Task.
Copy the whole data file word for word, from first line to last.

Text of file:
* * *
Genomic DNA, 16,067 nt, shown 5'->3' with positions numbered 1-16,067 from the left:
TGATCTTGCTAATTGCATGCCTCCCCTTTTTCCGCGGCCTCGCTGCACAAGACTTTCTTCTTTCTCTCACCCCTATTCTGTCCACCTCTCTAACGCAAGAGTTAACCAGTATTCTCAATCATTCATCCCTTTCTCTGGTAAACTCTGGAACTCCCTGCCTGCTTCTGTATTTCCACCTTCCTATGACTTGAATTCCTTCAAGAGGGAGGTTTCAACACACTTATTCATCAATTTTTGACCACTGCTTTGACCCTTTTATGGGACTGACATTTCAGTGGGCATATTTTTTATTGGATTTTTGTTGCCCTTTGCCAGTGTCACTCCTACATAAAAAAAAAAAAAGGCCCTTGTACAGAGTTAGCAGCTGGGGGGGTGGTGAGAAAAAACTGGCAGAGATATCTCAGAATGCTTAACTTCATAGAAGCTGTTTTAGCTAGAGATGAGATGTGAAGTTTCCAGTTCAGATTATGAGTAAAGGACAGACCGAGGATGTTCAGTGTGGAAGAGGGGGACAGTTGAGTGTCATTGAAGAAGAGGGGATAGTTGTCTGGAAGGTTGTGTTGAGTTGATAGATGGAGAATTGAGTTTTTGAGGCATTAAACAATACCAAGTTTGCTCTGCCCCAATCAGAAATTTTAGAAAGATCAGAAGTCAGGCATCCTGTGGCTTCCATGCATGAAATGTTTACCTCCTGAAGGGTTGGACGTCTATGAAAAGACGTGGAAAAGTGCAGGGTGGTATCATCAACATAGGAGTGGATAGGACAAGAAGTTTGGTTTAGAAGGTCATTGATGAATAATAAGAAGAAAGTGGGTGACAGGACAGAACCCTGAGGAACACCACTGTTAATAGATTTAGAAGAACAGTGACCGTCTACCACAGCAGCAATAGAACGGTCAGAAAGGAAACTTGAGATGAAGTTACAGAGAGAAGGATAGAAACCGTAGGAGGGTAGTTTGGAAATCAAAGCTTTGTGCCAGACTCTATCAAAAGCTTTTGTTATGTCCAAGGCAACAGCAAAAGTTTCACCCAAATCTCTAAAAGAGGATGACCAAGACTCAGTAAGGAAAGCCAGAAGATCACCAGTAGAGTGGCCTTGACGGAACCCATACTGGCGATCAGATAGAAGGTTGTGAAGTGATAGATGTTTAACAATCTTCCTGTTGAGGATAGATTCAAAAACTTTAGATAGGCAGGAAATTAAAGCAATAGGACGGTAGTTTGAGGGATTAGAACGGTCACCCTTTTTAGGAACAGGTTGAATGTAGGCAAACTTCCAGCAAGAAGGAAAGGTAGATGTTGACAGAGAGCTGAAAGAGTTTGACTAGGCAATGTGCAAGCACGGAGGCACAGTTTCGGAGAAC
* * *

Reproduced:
Genomic DNA, 16,067 nt, shown 5'->3' with positions numbered 1-16,067 from the left:
TGATCTTGCTAATTGCATGCCTCCCCTTTTTCCGCGGCCTCGCTGCACAAGACTTTCTTCTTTCTCTCACCCCTATTCTGTCCACCTCTCTAACGCAAGAGTTAACCAGTATTCTCAATCATTCATCCCTTTCTCTGGTAAACTCTGGAACTCCCTGCCTGCTTCTGTATTTCCACCTTCCTATGACTTGAATTCCTTCAAGAGGGAGGTTTCAACACACTTATTCATCAATTTTTGACCACTGCTTTGACCCTTTTATGGGACTGACATTTCAGTGGGCATATTTTTTATTGGATTTTTGTTGCCCTTTGCCAGTGTCACTCCTACATAAAAAAAAAAAAAGGCCCTTGTACAGAGTTAGCAGCTGGGGGGGTGGTGAGAAAAAACTGGCAGAGATATCTCAGAATGCTTAACTTCATAGAAGCTGTTTTAGCTAGAGATGAGATGTGAAGTTTCCAGTTCAGATTATGAGTAAAGGACAGACCGAGGATGTTCAGTGTGGAAGAGGGGGACAGTTGAGTGTCATTGAAGAAGAGGGGATAGTTGTCTGGAAGGTTGTGTTGAGTTGATAGATGGAGAATTGAGTTTTTGAGGCATTAAACAATACCAAGTTTGCTCTGCCCCAATCAGAAATTTTAGAAAGATCAGAAGTCAGGCATCCTGTGGCTTCCATGCATGAAATGTTTACCTCCTGAAGGGTTGGACGTCTATGAAAAGACGTGGAAAAGTGCAGGGTGGTATCATCAACATAGGAGTGGATAGGACAAGAAGTTTGGTTTAGAAGGTCATTGATGAATAATAAGAAGAAAGTGGGTGACAGGACAGAACCCTGAGGAACACCACTGTTAATAGATTTAGAAGAACAGTGACCGTCTACCACAGCAGCAATAGAACGGTCAGAAAGGAAACTTGAGATGAAGTTACAGAGAGAAGGATAGAAACCGTAGGAGGGTAGTTTGGAAATCAAAGCTTTGTGCCAGACTCTATCAAAAGCTTTTGTTATGTCCAAGGCAACAGCAAAAGTTTCACCCAAATCTCTAAAAGAGGATGACCAAGACTCAGTAAGGAAAGCCAGAAGATCACCAGTAGAGTGGCCTTGACGGAACCCATACTGGCGATCAGATAGAAGGTTGTGAAGTGATAGATGTTTAACAATCTTCCTGTTGAGGATAGATTCAAAAACTTTAGATAGGCAGGAAATTAAAGCAATAGGACGGTAGTTTGAGGGATTAGAACGGTCACCCTTTTTAGGAACAGGTTGAATGTAGGCAAACTTCCAGCAAGAAGGAAAGGTAGATGTTGACAGAGAGCTGAAAGAGTTTGACTAGGCAATGTGCAAGCACGGAGGCACAGTTTCGGAGAAC